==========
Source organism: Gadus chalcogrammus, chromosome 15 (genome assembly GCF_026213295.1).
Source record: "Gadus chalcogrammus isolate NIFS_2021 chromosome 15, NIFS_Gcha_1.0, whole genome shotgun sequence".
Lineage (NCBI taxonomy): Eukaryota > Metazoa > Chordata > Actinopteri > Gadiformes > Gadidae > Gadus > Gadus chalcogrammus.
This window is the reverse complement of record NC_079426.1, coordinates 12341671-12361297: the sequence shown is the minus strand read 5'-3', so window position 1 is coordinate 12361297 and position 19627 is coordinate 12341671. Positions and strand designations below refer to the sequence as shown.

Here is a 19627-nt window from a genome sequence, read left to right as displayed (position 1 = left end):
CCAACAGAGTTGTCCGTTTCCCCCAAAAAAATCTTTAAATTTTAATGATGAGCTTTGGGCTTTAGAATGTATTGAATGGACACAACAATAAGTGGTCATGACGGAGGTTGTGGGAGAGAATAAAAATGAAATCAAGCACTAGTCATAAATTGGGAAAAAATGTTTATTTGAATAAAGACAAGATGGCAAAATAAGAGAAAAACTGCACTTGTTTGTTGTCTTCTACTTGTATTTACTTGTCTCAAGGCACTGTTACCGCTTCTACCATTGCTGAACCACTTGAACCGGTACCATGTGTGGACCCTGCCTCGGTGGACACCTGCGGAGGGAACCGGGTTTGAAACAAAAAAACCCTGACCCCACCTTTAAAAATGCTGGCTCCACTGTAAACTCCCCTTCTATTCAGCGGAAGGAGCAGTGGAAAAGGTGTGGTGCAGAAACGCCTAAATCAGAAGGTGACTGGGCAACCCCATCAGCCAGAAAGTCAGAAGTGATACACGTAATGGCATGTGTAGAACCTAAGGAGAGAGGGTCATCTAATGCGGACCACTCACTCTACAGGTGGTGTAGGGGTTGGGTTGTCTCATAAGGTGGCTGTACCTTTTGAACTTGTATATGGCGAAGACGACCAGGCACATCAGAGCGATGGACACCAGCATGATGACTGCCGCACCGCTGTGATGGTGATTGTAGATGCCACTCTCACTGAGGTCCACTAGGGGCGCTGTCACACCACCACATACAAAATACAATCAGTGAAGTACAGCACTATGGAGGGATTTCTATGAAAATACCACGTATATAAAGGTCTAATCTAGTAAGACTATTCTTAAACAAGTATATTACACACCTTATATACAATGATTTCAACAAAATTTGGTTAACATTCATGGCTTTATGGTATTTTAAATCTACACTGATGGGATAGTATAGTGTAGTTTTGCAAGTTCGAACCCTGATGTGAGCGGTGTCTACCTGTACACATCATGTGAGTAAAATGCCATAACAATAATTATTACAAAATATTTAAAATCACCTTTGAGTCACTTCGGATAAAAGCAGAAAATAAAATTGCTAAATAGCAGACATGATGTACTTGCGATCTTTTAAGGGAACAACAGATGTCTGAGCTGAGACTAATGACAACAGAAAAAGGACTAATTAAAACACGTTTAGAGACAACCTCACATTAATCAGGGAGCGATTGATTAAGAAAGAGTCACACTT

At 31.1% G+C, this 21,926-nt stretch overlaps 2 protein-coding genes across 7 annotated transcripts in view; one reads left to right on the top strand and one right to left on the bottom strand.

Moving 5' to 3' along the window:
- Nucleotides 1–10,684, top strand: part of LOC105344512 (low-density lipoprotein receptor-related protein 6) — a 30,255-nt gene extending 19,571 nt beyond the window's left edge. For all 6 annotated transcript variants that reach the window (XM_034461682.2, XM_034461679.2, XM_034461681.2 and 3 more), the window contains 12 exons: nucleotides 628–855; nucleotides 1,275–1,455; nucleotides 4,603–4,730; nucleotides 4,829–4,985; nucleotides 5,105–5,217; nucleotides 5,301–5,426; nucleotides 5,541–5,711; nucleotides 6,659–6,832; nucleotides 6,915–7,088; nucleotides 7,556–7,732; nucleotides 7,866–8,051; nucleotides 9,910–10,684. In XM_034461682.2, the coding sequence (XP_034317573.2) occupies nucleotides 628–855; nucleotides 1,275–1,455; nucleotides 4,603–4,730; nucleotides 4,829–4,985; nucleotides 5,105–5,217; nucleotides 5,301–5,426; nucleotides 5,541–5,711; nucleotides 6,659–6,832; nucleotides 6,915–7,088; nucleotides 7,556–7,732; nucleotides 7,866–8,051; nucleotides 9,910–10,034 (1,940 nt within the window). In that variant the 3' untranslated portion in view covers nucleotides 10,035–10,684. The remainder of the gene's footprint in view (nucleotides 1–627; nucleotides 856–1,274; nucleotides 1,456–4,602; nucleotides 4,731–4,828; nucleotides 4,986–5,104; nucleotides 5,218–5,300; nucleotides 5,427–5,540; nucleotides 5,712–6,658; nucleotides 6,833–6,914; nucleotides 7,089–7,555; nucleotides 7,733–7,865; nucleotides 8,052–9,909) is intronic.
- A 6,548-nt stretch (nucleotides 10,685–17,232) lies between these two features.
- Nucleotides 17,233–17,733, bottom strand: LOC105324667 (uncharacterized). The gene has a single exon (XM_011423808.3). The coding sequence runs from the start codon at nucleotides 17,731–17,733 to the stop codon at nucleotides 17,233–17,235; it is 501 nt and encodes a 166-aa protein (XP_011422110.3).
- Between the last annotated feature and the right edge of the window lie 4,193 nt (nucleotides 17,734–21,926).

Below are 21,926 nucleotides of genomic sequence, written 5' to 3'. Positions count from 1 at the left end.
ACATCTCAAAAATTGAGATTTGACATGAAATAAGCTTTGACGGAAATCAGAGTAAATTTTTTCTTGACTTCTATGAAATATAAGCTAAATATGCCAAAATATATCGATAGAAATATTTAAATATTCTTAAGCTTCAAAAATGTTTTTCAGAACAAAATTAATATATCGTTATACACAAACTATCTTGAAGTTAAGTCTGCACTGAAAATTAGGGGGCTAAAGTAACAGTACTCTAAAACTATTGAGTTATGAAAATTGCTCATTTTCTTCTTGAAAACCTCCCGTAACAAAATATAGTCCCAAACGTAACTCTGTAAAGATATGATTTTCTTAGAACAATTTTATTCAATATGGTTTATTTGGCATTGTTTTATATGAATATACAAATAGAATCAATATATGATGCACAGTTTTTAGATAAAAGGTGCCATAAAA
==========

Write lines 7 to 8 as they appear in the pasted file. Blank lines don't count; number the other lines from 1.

At 31.1% G+C, this 21,926-nt stretch overlaps 2 protein-coding genes across 7 annotated transcripts in view; one reads left to right on the top strand and one right to left on the bottom strand.

Moving 5' to 3' along the window: